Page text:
That’s in fact exactly what I did. I sat down on the curb, on my own, for 15 minutes, chain-smoking cigarettes, and suddenly realised: he’s absolutely right. Though I have spoken very openly about my sex-life for a long time, I started to realise then that I had actually not been able to really accept myself. In part that is because of the classically German bourgeois upbringing I received. There simply was no sexuality. As a result, I developed much of my sexuality behind my partners’ backs, and crucially, lied to myself about it. It’s also connected to the fact that I have been HIV-positive for five years, something that often entails significant amounts of shame.
So you had reached a point where you could no longer continue?
Well, there were two moments, actually. One was the young man [in Montreal], who made me realise that, yes, I suffer from internalised homophobia. I realised that I was unable to accept who and how I actually am. I reproduce an enormous amount of prejudices about gay men within myself. The second significant moment came [at the end of November], when I was totally high at a guy’s place, and he said to me: ‘look, you keep complaining that your life is socially and culturally way too heterosexual. Well, why don’t you stop looking like one of them?’ And he then proceeded to convince me to shave my head.
What was so special about that haircut?
It wasn’t really a haircut, it was more a performative act. Because while he was shaving off my hair, I broke down in tears pretty much right away. I started talking about the prison I had built around myself. As the hair was falling off my head, I realised that some kind of dam had been breached, and that I was finally becoming able to accept all the different parts of me – the gay and the polyamourous, the kinkyness and also the fact that I’m HIV-positive – and that I should start communicating this to the outside world. This was the moment when I started being able to accept myself [and another translator’s note: things didn’t work out the way myself and the lovely man who shaved off my hair then had planned – but I will be eternally grateful to you for that moment. Literally, eternally grateful. Thank you. Again, you know who you are]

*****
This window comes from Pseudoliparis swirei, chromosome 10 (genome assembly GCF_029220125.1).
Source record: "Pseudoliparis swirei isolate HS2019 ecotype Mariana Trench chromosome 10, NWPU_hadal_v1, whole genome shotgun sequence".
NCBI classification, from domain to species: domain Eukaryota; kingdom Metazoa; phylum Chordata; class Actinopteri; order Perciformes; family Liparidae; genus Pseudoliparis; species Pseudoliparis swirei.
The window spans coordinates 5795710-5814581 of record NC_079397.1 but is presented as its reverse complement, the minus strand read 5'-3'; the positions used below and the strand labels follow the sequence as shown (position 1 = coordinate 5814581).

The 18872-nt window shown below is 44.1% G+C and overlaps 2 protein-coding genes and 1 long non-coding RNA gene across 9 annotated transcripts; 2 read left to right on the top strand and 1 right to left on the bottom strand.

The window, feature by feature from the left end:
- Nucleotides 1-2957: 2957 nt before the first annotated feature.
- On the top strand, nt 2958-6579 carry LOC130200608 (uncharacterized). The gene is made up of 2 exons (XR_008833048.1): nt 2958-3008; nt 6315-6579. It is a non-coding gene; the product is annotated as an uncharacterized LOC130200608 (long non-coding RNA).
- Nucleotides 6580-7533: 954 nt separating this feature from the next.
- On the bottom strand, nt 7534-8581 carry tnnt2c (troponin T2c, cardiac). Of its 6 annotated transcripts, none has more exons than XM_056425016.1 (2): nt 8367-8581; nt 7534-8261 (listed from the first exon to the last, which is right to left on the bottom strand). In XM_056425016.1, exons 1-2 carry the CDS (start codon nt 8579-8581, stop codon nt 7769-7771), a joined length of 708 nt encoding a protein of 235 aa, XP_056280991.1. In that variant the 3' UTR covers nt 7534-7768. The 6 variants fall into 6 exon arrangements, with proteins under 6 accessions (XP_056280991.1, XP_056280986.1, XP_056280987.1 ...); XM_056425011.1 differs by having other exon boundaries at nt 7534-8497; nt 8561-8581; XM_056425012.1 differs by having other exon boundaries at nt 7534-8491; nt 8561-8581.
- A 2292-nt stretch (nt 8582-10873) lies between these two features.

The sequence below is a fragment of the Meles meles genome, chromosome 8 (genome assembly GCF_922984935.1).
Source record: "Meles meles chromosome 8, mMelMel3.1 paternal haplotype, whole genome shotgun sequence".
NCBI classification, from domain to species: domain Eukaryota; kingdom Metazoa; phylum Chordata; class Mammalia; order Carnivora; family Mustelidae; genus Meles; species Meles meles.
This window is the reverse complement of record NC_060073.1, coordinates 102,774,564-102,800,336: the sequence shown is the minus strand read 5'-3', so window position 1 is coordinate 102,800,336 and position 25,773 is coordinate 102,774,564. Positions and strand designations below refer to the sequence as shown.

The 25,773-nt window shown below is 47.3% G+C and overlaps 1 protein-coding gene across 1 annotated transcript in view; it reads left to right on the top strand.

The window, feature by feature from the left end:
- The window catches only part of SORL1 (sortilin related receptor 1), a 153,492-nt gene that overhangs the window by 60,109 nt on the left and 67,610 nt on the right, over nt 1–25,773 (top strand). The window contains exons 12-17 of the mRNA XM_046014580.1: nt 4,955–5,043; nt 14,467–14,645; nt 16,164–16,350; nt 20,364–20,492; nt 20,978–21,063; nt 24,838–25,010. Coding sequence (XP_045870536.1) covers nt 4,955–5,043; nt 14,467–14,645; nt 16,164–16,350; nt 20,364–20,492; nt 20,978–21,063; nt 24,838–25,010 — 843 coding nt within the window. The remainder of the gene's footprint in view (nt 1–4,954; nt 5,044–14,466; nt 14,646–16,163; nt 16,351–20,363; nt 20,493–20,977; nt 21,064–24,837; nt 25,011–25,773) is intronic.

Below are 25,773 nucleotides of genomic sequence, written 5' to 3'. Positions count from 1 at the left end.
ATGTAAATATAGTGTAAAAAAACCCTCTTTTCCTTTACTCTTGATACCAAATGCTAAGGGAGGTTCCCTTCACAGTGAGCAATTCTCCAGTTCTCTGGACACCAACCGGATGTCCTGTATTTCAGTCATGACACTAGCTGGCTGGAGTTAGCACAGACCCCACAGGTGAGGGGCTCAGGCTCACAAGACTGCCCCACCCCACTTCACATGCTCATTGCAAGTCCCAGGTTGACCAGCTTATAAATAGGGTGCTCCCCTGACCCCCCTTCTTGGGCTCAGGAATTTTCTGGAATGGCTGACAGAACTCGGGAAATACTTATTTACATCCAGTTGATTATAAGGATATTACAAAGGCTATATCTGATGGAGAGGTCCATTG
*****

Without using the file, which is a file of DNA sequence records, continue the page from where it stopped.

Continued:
Was there a private outing prior to the public one?
I’ve been HIV-positive for more than five years, and have of course spoken about it with my friends. And I have to say, it’s shocking how little people know about it, about the medical facts: that there is medication, which I am taking, that mean that I am de facto not an infection risk, that I can live a completely normal life.
Did you have a political goal in mind with the outing, beyond your own empowerment?
The first openly gay US-American politician, Harvey Milk, once said: ‘Every gay person must come out!’ He was talking about gay men, but for me it was about people who are HIV-positive. As long as you have access to a decent health-care system, the problem with HIV is not a medical one. The problem is the stigma. I realised that I am in an extremely privileged situation: I move in a part of the left where nobody will attack me for this, I have a stable circle of friends, and my family know about this as well by now. Others in my situation (i.e. being positive) might not have this level of cultural and social resources [to support a coming-out]. For me, that was a step towards my own emancipation.
And how do you connect that with your macro-politics?